RONALD D. MOORE: Well, we actually do have a whole sort of creative roadmap of what the second season would be. We got together — David and I got together a few months ago. Then we brought it to Syfy channel, said, “Okay, if we get a second season, this essentially where we want to go with it.” And we mapped it out in greater detail than I think we ever did in “Galactica”‘s run, where we sort of said, “Okay, wait a minute. What if we establish these points out on the horizon as the place we’re trying to get to? Now let’s talk the audience on a journey from here to there, kind of like through each of the characters and all the major storylines.” And we were pretty pleased. We said, “Oh, this is actually a pretty good season and a good story.” So Syfy agreed and liked it. And so creatively we’re ready to go. If and when we get the pickup, which I still think we’re going to get and hopefully we get, we’re ready to sort of sit down and start actively breaking episodes.
MARK STERN: I think one of the things we liked about the new break that these guys did — although this is the first time I’ve heard you acknowledge that you care whether we’re pleased or not. Thanks for that.
RONALD D. MOORE: Well, I care until you pick up the show.
MARK STERN: Thank you again.
— was that it does pick up a point in the story that feels like a fresh start in some respect. So you don’t have to have been steeped in all that mythology from Season 1 to pick it up in Season 2, which we really liked.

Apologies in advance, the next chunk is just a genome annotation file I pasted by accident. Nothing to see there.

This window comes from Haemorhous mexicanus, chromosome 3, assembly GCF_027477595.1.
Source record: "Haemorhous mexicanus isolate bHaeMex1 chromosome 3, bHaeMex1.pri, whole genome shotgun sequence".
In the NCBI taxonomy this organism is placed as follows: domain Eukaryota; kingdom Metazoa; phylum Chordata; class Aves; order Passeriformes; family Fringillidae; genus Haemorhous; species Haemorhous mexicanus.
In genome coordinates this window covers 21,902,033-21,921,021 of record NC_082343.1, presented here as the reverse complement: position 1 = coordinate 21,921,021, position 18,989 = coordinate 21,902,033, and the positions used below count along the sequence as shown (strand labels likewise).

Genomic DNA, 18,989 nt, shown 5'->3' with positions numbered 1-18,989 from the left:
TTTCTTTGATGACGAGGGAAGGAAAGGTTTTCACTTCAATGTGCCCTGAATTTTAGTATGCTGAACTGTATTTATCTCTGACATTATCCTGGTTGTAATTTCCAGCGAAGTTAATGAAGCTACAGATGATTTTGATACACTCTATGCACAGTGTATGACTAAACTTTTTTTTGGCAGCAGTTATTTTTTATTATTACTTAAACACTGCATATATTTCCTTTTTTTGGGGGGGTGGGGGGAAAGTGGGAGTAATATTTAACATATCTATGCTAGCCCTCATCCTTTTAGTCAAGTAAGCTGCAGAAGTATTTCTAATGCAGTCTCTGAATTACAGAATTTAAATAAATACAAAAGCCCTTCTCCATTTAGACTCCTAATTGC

DAVID EICK: Yeah, there’s a lot of really, I think, compelling ideas involved in connecting the idea of the launch of artificial intelligence into its implementation into the culture, and what was that about? How did that occur? What kind of emotional tumult did that involve? What kind of societal upheaval was involved in that? I think, for us, the second season is all about that, is all about, again, kind of seeing the strands begin to kind of coalesce and connect to what will become “Battlestar Galactica.” It is interesting, Ron and I did spend more time on this second-season discussion than we ever did on “Battlestar.” And it made me think how good “Battlestar” might have been if we had actually spent some time thinking about the seasons ahead of time.
MARK STERN: Little late now.